You are confusing computing with computers. Indeed, a "computer" used to be a human being implementing algorithms with a mechanical adding machine, and then were tube-based electrical systems, and in the future may use something wholely other than semiconductors; computing, however, remains the same. A bubble sort is still a bubbble sort.

Comment: Re:Voicemail evolution (Score 1) 234

by swillden (#48674093) Attached to: The Slow Death of Voice Mail

You obviously don't work with customers.

I do, actually. Well, they're more partners than customers, since we give them our code and they sell it. But, yes, I have a lot of meetings with outside parties. We convince about half of them to join our Hangouts from their laptops, the others we add to the meeting via phone. Outside of meetings, we communicate entirely via e-mail. Voicemail is still irrelevant.

At IBM, my role was entirely customer-facing. Voicemail was still fairly rare, though teleconferences were the norm. Most communication was, again, via e-mail or face to face.

Comment: You can't believe the defectors (Score 1) 162

by 7-Vodka (#48673947) Attached to: North Korean Defector Spills Details On the Country's Elite Hacking Force

Learn from the past. Iraqui defectors swore up and down that there were massive nuclear programs. They were physicists, they were believable, they testified in secret, in public, on TV. None of it mattered, they were proven liars after we invaded.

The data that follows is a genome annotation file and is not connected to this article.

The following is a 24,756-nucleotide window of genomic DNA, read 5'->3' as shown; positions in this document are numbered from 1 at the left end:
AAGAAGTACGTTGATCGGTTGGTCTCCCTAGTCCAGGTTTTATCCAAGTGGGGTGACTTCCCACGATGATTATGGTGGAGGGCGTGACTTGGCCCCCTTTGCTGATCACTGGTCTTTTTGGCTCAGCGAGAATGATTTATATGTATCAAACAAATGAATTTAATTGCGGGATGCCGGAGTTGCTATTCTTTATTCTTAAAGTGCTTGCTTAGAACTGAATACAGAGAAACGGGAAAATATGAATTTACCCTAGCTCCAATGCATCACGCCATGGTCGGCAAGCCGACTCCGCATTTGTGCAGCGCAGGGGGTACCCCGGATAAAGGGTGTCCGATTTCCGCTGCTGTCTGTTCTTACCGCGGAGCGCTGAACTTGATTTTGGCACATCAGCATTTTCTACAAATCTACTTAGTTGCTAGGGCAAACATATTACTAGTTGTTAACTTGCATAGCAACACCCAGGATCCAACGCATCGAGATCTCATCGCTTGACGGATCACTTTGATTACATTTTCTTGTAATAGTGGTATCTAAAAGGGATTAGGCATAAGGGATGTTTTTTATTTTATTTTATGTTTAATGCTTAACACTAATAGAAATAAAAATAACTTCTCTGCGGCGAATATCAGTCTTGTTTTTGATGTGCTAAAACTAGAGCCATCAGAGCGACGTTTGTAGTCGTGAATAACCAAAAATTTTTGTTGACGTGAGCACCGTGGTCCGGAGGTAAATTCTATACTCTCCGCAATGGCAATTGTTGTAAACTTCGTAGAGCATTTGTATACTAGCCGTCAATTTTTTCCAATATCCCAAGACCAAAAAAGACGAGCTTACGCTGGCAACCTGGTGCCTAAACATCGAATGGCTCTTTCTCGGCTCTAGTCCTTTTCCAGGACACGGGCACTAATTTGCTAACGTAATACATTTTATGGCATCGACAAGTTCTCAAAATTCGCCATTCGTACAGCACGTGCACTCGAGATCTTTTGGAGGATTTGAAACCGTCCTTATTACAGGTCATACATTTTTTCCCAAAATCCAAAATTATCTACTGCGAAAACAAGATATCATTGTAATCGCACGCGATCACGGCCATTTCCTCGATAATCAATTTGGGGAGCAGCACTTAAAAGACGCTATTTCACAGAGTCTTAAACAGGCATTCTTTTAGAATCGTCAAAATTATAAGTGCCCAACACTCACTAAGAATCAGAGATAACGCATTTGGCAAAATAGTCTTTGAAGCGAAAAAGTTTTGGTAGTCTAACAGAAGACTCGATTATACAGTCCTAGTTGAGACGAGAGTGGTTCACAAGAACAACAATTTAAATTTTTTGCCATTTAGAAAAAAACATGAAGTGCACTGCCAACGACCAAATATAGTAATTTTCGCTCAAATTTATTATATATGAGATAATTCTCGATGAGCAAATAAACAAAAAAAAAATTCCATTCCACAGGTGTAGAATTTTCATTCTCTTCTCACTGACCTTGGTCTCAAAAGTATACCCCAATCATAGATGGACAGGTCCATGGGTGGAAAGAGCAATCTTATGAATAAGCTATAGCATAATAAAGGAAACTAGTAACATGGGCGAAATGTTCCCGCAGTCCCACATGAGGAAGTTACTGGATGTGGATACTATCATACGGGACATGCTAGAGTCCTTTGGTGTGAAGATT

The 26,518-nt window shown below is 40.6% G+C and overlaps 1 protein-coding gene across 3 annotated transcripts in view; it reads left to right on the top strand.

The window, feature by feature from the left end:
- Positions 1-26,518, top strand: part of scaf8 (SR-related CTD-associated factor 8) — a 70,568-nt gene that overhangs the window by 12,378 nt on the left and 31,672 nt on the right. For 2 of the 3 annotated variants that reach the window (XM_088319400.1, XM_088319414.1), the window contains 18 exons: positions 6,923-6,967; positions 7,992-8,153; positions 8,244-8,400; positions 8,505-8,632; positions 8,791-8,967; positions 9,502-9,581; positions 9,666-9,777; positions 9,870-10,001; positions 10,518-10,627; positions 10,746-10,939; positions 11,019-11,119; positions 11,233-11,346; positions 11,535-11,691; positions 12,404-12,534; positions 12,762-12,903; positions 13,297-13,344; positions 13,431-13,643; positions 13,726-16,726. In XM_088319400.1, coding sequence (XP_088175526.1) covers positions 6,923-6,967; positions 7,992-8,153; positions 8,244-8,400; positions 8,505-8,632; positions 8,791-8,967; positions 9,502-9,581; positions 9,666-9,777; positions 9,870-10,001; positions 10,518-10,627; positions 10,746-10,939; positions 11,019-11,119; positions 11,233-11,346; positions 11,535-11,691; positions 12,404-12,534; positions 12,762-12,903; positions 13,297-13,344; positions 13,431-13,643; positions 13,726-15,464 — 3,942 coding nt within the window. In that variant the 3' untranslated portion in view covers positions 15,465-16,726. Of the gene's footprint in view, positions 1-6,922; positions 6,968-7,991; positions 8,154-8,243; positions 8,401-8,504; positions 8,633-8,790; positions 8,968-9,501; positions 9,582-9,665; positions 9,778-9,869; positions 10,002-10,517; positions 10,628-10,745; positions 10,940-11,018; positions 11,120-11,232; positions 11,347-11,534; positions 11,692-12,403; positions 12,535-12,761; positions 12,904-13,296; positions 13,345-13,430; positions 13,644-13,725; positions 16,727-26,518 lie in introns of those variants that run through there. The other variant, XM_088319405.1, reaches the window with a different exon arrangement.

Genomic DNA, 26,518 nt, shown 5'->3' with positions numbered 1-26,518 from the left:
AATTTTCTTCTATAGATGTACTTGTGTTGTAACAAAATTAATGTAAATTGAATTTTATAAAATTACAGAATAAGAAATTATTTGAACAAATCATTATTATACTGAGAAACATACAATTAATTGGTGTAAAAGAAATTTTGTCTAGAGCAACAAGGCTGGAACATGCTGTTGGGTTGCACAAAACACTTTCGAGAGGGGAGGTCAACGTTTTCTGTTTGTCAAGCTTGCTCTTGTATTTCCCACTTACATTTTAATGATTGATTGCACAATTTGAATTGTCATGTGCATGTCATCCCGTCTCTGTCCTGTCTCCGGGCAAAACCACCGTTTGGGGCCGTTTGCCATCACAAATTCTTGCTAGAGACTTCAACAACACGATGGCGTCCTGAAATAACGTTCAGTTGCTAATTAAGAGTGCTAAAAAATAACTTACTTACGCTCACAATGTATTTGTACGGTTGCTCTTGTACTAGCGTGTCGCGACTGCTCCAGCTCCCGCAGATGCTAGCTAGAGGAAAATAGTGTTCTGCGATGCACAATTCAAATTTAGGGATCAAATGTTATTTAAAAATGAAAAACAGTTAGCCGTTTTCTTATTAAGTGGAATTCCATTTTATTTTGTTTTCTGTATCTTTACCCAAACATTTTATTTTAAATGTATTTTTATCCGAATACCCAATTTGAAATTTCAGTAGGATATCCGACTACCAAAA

Claims from defectors require extraordinary evidence, especially when what's coming out of their mouths is what the government or the intel agencies want to hear.

Comment: Re:Tech angle? (Score 1) 880

by Rich0 (#48673139) Attached to: Apparent Islamic Terrorism Strikes Sydney

If it's not obvious from that context I'm going to laugh at you a great deal.

On the one hand you're talking about war profiteering, and on the other hand I think you're talking about a government-run helicopter operation, which typically is provided free of charge. I honestly do not understand your analogy here. I'm not suggesting that the army should charge people to airlift them out of disasters. I'm saying that private individuals who have no duty to respond to disasters be allowed to charge for doing so, which results in more assistance being provided rather than less.